Kimbra: A Reckoning
The Māori word for mine and Kimbra Lee Johnson’s kind is patupaiarehe for “fairy” or tūrehu for “the fairy people,” all those lightling linnet types who dance in the mist and play bone flutes. True to our glittering genome in any culture or language, Kimbra is tidal and tiny. Likewise aligned with our minikin métier, her speaking voice is a gibbous and growly lathi, while her artistic one remains a four-octave lyric soprano living in an astral aerie. Throughout a climacteric two-decade career that has cut a path unlike that of any other female artist working concurrently in the glacial pop sphere, Kimbra’s cloistral songs have represented as much rhapsodic recipes, writ ritmico, as they have aural opportunities for listening society to see a woman not reducible to the reverse cachet of a given title. She could never be misinterpreted as “folksy,” and her latest prehensile proffering, A Reckoning, finds her hanging upside down from tunes that sleep on truckle beds in tumbledown rooms, a woman Nitrox-certified in both finding and delivering geomagnetic inspiration.
While no one worships a wily Melbourne-by-way-of-Bruges boy more than this Australantan Aus-addict, if all that you know of Kimbra is her fulcrum role in Gotye’s indestructibly brilliant breakup ballad “Somebody That I Used To Know,” you have been denied the miracle of her widest magic. From the 2011 release of her volcanic debut, Vows, forward, Kimbra wasted no time announcing herself as a femme-Appolonian answer to the ridgeling gumi boys grandstanding their best during that musical era, and a prebuttal to the virgin nylon vixens that would shortly come to scratch at the popularity post as well. Finding common threads between seemingly disparate lyrical lairs and showing them to be merely biphasic rather than binary is her indelible artistic autograph. Chaos and contemplation find consentience and common ground within the cavils and compassions of her polyglottal creative mind, and she is like an adventuresome woylie behind the Wurlitzer on which she does the lion’s share of her songwriting.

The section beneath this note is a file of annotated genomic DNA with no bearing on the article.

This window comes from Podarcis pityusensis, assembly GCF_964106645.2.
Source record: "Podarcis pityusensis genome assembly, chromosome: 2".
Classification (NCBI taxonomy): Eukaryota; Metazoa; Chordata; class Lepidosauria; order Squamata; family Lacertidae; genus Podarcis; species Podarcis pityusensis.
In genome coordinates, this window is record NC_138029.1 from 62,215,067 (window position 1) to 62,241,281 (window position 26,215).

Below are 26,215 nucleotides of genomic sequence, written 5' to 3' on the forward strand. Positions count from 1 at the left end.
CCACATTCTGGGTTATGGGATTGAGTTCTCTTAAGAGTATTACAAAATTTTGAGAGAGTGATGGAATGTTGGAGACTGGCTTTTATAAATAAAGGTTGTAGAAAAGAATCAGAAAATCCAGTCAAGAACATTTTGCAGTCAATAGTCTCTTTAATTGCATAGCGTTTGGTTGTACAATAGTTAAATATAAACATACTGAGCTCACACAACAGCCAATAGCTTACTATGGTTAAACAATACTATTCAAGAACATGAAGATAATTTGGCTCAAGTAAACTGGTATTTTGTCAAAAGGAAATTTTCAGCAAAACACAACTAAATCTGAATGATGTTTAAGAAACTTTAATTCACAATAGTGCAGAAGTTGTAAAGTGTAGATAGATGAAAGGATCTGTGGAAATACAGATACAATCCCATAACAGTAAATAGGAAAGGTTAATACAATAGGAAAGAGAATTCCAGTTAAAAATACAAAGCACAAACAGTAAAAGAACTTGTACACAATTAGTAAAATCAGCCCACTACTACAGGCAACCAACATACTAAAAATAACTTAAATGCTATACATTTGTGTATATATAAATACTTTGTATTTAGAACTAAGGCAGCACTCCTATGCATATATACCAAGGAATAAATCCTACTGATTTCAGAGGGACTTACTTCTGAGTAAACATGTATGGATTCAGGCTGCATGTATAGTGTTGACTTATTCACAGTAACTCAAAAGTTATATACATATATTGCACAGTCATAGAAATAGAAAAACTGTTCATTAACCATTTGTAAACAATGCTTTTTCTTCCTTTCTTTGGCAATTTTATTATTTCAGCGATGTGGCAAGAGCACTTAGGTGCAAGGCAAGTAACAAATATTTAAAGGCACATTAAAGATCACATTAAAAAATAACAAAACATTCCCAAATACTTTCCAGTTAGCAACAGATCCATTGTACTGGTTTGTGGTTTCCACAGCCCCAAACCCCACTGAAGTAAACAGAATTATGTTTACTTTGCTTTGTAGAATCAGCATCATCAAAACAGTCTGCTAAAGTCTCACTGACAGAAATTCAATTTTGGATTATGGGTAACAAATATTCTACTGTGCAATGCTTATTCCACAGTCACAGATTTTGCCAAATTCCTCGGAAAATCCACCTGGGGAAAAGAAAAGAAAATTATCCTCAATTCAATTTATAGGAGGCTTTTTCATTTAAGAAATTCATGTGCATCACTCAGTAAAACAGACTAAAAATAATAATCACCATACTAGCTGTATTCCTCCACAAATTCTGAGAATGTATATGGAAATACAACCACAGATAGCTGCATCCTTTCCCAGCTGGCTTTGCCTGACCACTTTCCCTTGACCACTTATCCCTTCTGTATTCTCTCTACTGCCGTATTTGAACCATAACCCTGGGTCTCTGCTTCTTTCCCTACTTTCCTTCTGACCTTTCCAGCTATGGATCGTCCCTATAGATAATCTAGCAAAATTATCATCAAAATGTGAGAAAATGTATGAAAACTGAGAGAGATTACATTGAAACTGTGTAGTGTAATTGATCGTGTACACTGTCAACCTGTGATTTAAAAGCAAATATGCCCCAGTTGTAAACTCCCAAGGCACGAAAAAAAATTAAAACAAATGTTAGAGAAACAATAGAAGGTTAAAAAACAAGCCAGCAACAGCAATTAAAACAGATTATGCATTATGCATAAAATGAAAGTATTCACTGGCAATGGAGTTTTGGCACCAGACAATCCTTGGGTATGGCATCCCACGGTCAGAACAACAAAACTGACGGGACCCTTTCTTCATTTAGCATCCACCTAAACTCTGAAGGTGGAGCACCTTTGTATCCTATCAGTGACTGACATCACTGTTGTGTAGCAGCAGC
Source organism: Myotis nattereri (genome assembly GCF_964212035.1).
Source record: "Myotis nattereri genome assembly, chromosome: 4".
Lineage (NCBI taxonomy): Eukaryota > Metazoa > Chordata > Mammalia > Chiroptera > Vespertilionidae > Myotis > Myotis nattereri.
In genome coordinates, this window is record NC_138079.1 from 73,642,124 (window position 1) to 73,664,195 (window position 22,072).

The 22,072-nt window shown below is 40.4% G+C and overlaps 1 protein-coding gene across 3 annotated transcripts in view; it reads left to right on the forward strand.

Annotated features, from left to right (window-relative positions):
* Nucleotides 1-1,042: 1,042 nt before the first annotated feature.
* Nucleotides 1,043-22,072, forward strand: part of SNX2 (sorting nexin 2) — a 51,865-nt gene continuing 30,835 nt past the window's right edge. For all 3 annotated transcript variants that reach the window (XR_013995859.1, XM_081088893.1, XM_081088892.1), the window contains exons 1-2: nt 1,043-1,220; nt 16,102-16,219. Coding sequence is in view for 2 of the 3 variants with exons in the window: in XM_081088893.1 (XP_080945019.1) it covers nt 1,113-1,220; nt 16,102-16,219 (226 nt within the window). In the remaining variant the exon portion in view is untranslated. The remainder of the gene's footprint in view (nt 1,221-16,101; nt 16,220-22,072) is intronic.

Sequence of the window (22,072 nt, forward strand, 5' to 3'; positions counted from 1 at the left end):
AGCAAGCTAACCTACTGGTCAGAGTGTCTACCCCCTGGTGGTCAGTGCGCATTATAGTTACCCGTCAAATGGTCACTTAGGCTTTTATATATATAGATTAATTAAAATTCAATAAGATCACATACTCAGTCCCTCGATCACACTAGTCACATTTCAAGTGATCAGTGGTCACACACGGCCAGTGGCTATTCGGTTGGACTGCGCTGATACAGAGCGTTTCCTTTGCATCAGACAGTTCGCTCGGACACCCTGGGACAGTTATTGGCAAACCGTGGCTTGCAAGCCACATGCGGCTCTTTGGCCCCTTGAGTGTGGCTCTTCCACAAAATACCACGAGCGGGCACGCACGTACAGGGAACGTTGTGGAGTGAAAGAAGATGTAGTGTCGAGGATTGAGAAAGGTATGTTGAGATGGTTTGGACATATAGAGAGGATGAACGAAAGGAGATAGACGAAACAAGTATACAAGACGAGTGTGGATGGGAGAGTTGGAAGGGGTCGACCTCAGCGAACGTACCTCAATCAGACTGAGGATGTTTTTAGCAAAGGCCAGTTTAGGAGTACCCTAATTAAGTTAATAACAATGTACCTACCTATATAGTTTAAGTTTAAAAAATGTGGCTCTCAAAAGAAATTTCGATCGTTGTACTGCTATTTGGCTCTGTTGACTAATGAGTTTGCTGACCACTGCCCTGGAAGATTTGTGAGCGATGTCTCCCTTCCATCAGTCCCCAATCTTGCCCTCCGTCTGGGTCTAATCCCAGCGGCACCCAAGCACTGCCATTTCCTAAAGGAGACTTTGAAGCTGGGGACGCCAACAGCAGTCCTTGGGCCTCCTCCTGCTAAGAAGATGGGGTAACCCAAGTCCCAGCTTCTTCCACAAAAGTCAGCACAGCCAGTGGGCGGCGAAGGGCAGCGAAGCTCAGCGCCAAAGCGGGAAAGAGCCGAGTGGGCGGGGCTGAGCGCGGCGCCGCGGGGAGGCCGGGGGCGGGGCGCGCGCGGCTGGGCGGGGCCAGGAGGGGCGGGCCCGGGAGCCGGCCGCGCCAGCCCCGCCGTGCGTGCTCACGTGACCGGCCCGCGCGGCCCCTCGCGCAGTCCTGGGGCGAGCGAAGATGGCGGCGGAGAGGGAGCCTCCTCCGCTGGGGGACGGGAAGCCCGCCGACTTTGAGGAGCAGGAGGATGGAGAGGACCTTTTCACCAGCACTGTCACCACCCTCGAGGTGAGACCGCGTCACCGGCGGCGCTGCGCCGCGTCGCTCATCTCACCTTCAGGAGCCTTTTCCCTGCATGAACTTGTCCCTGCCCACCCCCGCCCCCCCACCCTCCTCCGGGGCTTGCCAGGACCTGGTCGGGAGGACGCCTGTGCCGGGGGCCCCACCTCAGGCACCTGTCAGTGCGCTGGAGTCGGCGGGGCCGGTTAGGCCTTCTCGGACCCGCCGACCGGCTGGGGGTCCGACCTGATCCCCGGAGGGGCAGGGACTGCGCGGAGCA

By 2014, The Golden Echo illustrated Kimbra’s momentous gift for versified ventriloquism, and the way she would use a shadow as a silencer both in her words and in where she chose to sing them. In every incarnation of herself that she unveiled on that album, she carried herself like an enchanted princess born out of wedlock to an underclass barmaid – but one birthed directly into the unwavering knowledge that the only royalty available to humanity comes to life in the ruderal straw.
From synthetic hyper-pop to acoustic cavitation so holy it feels hallucinatory, Kimbra is always circumspect at cask-strength in anything she sings. She writes songs with alien panoramas that are somehow still earthbound in their phonic familiarity and theatrical story arcs. What fellow fey woman and Wolfish author Erica Berry delineated about the concept of ‘chewy’ sentences, or “the lozenge-like quality of a perfect word,” Kimbra does with sounds. Determinedly daring in her desideratum, she lays track for pathological planning and estuarine improvisation to share egalitarian real estate within her terraforming tunes, full of tamarinds, tame mongooses, and all manner of tail-tales in between.
That same year, “90s Music” became the first of many examples of the way in which all musical languages become simply the Kimbra argot the moment she gets hold of them. Though she may technically be Pākehā (a white New Zealander) on paper, 2018’s Primal Heart showed Kimbra to wield a tidy wodge of intangibly intelligent jungle lingo that she put to ever more lustral use on that admirably feral record. The degree to which her vestibular flame flickers and smolders on that album is like a course in the mandala – she herself like a gulmohar tree in galoshes, her every emotion ringed in red baize.
Contributing to the original motion picture soundtrack for 2019’s Daffodils and working most recently at the figural fountainhead of Electric Lady, her connection to orchestral topographies extends far beyond her naturally dreamy devoir. See her timely appearance on the Suzie Collier podcast for evidence of her ergaster-like enthusiasm for all things creatively compositional as she talks in raw first-person candor to the laurel-draped violinist about everything from intimacy and intuition to the bows that draw both those strings, and all of the other strings that matter to any extreme degree in life or art.